Baggage door in Highlander

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Baggage door in Highlander

Postby Saini flyer » Tue Dec 27, 2011 7:10 pm

I just came across this on barnstormers that describes a factory build 4 foot cargo door: http://www.barnstormers.com/classified_615270_+light+sport.html

According to the post, this is the first one ever and I am wondering why no one in the past opted for a cargo door. Is this a new option or a one time gig for $$$$$?

The cargo door looks better that the one on skyraider frontier(http://www.skyraiderllc.com/frontier.htm).

Image

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Re: Baggage door in Highlander

Postby FlyerChief » Tue Dec 27, 2011 9:18 pm

I just came across this on barnstormers that describes a factory build 4 foot cargo door: http://www.barnstormers.com/classified_615270_+light+sport.html
Saini


Even better... check out the square tubing on the door frames and the custom sheet metal addition to those frames, which I suspect is designed for a rubber gasket seal.... Nice!!! 8)
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Re: Baggage door in Highlander

Postby SheepdogRD » Wed Dec 28, 2011 10:03 pm

It looks like he's put a Z shape in there, something we want to do for ours, too, to go with doors made from square aluminum stock. But we'll use square stock at the bottom, because that straight edge on the bottom could be pretty hard on the body. I've been looking around for the Z shape, but haven't found it; we may have to form our own.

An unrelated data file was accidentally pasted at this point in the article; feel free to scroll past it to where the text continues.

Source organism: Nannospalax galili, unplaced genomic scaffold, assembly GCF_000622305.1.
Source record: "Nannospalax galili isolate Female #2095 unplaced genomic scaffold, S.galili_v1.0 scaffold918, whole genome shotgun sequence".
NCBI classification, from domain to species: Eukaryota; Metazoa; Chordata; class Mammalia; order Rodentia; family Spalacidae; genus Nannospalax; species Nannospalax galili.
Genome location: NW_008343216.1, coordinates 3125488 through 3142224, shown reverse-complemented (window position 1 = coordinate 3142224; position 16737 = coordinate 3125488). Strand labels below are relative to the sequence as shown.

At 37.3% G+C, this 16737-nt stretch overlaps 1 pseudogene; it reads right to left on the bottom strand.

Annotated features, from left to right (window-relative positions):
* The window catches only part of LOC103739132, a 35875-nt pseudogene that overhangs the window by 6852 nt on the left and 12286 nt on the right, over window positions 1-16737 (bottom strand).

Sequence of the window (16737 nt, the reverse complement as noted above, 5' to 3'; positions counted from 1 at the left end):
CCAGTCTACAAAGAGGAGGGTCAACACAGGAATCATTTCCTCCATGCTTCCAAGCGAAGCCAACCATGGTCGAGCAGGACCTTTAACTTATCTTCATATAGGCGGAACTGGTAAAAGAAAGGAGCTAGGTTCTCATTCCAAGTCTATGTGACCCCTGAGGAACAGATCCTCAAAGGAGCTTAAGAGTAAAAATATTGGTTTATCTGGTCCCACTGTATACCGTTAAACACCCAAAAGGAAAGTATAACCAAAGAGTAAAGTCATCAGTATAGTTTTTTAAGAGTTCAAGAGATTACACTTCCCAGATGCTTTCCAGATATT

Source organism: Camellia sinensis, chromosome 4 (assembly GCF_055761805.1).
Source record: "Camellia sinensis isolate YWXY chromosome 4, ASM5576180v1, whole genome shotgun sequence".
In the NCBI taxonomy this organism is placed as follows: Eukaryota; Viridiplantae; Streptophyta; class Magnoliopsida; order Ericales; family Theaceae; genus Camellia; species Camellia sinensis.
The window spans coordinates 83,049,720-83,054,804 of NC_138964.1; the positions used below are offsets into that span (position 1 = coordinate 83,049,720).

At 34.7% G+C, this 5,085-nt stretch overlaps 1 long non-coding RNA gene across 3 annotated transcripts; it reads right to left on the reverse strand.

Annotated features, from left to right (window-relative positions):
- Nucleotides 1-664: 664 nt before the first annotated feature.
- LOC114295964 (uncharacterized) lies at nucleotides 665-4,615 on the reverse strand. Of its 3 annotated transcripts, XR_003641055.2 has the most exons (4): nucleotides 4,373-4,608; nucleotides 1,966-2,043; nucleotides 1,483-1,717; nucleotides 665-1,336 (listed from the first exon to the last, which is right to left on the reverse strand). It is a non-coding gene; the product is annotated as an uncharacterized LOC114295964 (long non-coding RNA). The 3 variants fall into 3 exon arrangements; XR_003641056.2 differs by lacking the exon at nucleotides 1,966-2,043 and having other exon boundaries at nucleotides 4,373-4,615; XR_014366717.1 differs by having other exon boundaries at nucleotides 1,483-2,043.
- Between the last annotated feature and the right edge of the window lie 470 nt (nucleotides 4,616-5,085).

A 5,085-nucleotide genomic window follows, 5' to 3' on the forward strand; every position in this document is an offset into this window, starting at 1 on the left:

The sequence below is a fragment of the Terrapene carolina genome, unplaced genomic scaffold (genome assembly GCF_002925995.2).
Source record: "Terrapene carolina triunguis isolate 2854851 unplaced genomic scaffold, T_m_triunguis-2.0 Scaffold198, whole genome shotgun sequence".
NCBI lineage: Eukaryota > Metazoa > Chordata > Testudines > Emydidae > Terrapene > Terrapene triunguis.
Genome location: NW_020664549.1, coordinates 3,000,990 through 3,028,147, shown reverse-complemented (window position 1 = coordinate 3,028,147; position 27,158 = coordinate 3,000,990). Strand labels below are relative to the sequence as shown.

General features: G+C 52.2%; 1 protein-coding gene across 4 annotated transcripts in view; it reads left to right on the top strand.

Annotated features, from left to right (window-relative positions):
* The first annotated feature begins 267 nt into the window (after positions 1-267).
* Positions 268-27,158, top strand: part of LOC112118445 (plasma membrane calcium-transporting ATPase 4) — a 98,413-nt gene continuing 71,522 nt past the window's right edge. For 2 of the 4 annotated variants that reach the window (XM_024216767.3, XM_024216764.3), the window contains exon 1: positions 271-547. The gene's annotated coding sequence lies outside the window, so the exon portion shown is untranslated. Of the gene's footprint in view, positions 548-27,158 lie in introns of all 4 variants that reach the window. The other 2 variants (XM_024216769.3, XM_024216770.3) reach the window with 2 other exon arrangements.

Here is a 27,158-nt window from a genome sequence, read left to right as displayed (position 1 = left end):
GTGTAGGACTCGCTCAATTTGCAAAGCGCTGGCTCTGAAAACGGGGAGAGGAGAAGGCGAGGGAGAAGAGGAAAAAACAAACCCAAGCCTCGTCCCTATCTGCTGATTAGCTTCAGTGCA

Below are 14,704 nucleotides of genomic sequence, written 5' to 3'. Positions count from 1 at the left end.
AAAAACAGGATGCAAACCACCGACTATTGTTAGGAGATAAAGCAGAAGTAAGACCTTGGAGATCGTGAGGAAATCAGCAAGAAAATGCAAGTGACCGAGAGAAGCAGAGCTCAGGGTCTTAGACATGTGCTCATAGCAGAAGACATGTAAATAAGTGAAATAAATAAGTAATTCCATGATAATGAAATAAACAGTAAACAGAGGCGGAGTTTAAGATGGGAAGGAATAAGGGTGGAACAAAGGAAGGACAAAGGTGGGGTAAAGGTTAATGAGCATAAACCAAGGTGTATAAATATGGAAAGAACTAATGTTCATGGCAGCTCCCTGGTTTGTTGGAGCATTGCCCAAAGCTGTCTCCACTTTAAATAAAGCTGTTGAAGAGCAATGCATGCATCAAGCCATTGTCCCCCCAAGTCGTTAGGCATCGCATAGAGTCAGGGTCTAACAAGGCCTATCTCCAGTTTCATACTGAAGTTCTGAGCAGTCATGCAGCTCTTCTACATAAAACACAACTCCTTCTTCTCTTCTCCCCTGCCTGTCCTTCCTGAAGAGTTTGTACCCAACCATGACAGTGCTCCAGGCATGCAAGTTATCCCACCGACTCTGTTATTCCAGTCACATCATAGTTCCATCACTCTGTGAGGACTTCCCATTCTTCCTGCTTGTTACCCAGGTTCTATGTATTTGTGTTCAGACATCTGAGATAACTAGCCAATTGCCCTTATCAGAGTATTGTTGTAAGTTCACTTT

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Re: Baggage door in Highlander

Postby GDS » Fri Dec 30, 2011 12:58 pm

That Highlander in the ad would be a great buy for someone who didn't want to do a lot of building, it might be below cost.

Without a baggage door you have to climb over the seats and move your baggage while you're all twisted around at the waist. I'm installing a small and simple door:

Image
I can also use it to reach in and access the area behind the baggage bulkhead.

Rest of it's here: https://picasaweb.google.com/117395836098651740243/BaggageDoor#
Big Bear Lake, CA
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Re: Baggage door in Highlander

Postby Saini flyer » Fri Dec 30, 2011 2:37 pm

That is a very handy door GDS. Even with a jump seat at the back, I can access to the baggage :P

But the moose wont fit in through that door :mrgreen:


GDS wrote:That Highlander in the ad would be a great buy for someone who didn't want to do a lot of building, it might be below cost.

Without a baggage door you have to climb over the seats and move your baggage while you're all twisted around at the waist. I'm installing a small and simple door:

Rest of it's here: https://picasaweb.google.com/117395836098651740243/BaggageDoor#
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Re: Baggage door in Highlander

Postby av8rps » Fri Dec 30, 2011 2:47 pm

If any of you are thinking about modifying your airplane by changing the tubing to accommodate a baggage door, I thought I should share what I learned on that subject years ago. I don't have any details other than what I'm sharing here, so take it for what it's worth;